Dogs, after all, aren’t allowed in court.
A woman who’s seeking custody of Honey, the Lab-boxer mix she shared with her former boyfriend, asked the Supreme Judicial Court to declare her the rightful owner and to provide updated guidance to judges for the pet custody.
The appeal by Jessica Sardina, 25, of Bangor, challenges the notion that pets should be treated simply as property when a relationship terminates. She contends she’s the one who cared for the dog and said the dog “means the world” to her.
It’s no frivolous matter for animal lovers.
“Most of us who’ve had animals consider them to be family. The legal system has been slow to catch up with that idea,” said Marcia Kramer, of the animal advocacy group National Anti-Vivisection Society, based in Chicago.
Pets are considered property in all 50 states, and only three states — Alaska, Illinois and California — have specific laws that address pet custody when a marriage dissolves, she said. None has a statute dealing with pets when an unmarried couple breaks up.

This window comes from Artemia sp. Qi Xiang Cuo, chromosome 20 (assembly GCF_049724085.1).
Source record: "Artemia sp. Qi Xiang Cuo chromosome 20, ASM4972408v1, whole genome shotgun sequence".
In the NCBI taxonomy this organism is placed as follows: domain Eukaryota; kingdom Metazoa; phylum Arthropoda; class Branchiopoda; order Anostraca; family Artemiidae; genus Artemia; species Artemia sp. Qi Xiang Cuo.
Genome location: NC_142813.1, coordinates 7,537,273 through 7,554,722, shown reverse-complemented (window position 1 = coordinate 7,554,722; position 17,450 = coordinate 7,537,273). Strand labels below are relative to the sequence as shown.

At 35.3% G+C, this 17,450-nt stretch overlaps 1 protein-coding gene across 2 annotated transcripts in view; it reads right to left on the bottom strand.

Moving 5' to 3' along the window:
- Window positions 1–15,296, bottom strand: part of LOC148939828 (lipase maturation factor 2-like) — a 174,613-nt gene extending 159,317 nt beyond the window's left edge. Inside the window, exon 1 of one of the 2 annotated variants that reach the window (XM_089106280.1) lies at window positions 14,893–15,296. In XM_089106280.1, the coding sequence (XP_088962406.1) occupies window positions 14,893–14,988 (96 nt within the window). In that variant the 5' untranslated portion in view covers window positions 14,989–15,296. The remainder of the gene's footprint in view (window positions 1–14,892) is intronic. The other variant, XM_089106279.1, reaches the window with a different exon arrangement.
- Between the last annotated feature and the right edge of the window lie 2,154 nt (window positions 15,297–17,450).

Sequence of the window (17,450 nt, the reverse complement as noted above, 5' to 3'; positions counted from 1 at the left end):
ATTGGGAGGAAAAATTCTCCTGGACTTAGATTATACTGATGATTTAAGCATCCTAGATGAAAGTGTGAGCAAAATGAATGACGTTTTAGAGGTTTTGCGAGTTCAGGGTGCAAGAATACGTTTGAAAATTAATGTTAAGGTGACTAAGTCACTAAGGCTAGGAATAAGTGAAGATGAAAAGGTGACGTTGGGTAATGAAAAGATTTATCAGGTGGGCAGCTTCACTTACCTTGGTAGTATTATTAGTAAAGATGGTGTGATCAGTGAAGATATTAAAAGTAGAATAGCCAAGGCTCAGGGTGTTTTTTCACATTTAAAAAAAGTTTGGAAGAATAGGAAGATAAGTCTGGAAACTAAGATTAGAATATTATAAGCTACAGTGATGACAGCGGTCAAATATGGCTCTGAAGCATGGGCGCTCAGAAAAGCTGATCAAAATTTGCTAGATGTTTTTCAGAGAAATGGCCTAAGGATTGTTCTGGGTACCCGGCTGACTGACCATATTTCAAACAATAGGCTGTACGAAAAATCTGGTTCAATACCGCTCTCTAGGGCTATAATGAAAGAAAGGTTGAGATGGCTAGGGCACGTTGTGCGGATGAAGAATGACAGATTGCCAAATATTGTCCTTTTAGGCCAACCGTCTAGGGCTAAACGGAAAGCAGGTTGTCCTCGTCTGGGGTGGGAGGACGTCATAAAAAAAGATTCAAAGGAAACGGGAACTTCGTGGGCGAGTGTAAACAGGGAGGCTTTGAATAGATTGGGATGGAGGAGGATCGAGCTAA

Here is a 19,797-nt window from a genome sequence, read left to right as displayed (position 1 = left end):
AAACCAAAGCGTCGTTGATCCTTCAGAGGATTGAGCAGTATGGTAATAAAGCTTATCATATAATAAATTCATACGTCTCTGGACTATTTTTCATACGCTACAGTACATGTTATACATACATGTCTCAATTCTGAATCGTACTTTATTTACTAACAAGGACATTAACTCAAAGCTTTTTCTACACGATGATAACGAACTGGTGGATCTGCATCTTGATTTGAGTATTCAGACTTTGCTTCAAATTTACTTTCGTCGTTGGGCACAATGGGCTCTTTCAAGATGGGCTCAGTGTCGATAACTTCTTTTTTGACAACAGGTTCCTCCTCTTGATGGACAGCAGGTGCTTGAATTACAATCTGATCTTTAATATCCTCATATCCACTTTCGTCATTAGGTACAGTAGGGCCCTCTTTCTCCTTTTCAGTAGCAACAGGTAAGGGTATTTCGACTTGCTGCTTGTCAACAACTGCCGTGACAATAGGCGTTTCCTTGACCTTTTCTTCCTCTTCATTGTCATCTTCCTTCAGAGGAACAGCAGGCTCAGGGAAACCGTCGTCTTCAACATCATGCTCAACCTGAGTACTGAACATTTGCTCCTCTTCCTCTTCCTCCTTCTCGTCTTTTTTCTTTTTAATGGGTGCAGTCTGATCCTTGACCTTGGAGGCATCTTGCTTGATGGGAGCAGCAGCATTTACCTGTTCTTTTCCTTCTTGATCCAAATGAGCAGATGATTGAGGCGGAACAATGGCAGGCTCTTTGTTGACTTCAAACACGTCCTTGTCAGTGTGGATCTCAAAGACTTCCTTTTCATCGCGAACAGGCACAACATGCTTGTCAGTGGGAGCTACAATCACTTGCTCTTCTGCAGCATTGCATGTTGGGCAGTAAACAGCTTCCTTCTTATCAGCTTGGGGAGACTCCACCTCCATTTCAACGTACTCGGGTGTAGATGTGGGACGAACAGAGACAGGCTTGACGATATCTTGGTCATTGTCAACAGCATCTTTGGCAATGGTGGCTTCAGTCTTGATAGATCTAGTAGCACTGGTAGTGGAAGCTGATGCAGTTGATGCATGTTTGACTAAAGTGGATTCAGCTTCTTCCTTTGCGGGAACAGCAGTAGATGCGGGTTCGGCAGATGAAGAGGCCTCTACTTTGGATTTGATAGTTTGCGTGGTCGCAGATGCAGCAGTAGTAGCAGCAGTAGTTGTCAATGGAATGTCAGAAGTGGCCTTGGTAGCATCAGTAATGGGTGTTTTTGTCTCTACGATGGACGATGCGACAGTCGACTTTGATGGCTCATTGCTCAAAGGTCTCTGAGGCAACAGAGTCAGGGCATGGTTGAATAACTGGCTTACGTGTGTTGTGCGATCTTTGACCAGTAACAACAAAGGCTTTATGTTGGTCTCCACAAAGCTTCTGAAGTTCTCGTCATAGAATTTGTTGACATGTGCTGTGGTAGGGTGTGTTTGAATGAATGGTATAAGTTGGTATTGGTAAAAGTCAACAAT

A lower-court judge ruled Sardina’s former boyfriend, Kelvin Liriano, also 25, is Honey’s sole owner because his signature appeared on adoption papers.
His attorney, Jonathan Hunter, contends there’s no legal precedent for treating pets differently than they have for hundreds of years: as property.
But Sardina’s attorney, Gene Sullivan, suggested to skeptical justices that the judge relied on antiquated property law.
Chief Justice Leigh Saufley said she understood how the case tugs at heartstrings but asked whether it’s a good use of time for judges to spend more time analyzing pet custody in cases involving unmarried couples.
Sullivan said it’s a worthwhile time investment.
“Hey, this is not a toaster. This is not a blender. This is a living, breathing animal that these parties, especially my client, grew an attachment to,” he said afterward.
This story has been corrected to show the dog is a boxer-Lab mix, not a Lab-shepherd mix.